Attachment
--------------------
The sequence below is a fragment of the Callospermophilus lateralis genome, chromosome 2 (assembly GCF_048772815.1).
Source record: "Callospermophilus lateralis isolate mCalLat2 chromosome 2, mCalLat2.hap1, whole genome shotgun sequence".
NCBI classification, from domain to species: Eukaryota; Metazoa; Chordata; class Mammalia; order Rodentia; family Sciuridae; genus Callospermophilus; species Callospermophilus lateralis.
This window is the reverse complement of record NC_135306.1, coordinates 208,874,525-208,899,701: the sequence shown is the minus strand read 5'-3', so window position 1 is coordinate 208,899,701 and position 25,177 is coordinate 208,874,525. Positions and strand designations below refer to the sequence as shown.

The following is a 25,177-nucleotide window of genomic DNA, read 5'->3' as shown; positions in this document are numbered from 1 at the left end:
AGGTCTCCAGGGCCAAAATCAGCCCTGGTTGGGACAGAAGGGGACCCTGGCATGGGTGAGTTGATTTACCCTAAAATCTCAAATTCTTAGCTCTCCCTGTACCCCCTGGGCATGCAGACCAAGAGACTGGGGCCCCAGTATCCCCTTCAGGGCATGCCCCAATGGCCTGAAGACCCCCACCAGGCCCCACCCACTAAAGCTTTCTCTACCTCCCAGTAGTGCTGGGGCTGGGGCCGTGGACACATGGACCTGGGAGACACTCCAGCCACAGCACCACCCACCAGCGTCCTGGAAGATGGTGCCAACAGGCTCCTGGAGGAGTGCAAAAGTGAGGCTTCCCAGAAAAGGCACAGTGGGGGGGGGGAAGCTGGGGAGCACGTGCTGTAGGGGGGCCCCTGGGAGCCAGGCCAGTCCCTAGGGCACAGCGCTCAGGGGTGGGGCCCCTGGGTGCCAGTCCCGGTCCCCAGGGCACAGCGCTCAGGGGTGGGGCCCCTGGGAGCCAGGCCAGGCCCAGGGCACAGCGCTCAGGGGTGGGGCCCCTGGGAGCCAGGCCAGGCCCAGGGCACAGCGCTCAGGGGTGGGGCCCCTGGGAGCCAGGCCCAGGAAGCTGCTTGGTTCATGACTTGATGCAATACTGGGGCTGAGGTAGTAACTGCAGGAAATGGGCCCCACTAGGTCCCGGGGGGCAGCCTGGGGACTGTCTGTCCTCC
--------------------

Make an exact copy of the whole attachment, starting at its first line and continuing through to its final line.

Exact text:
The sequence below is a fragment of the Callospermophilus lateralis genome, chromosome 2 (assembly GCF_048772815.1).
Source record: "Callospermophilus lateralis isolate mCalLat2 chromosome 2, mCalLat2.hap1, whole genome shotgun sequence".
NCBI classification, from domain to species: Eukaryota; Metazoa; Chordata; class Mammalia; order Rodentia; family Sciuridae; genus Callospermophilus; species Callospermophilus lateralis.
This window is the reverse complement of record NC_135306.1, coordinates 208,874,525-208,899,701: the sequence shown is the minus strand read 5'-3', so window position 1 is coordinate 208,899,701 and position 25,177 is coordinate 208,874,525. Positions and strand designations below refer to the sequence as shown.

The following is a 25,177-nucleotide window of genomic DNA, read 5'->3' as shown; positions in this document are numbered from 1 at the left end:
AGGTCTCCAGGGCCAAAATCAGCCCTGGTTGGGACAGAAGGGGACCCTGGCATGGGTGAGTTGATTTACCCTAAAATCTCAAATTCTTAGCTCTCCCTGTACCCCCTGGGCATGCAGACCAAGAGACTGGGGCCCCAGTATCCCCTTCAGGGCATGCCCCAATGGCCTGAAGACCCCCACCAGGCCCCACCCACTAAAGCTTTCTCTACCTCCCAGTAGTGCTGGGGCTGGGGCCGTGGACACATGGACCTGGGAGACACTCCAGCCACAGCACCACCCACCAGCGTCCTGGAAGATGGTGCCAACAGGCTCCTGGAGGAGTGCAAAAGTGAGGCTTCCCAGAAAAGGCACAGTGGGGGGGGGGAAGCTGGGGAGCACGTGCTGTAGGGGGGCCCCTGGGAGCCAGGCCAGTCCCTAGGGCACAGCGCTCAGGGGTGGGGCCCCTGGGTGCCAGTCCCGGTCCCCAGGGCACAGCGCTCAGGGGTGGGGCCCCTGGGAGCCAGGCCAGGCCCAGGGCACAGCGCTCAGGGGTGGGGCCCCTGGGAGCCAGGCCAGGCCCAGGGCACAGCGCTCAGGGGTGGGGCCCCTGGGAGCCAGGCCCAGGAAGCTGCTTGGTTCATGACTTGATGCAATACTGGGGCTGAGGTAGTAACTGCAGGAAATGGGCCCCACTAGGTCCCGGGGGGCAGCCTGGGGACTGTCTGTCCTCC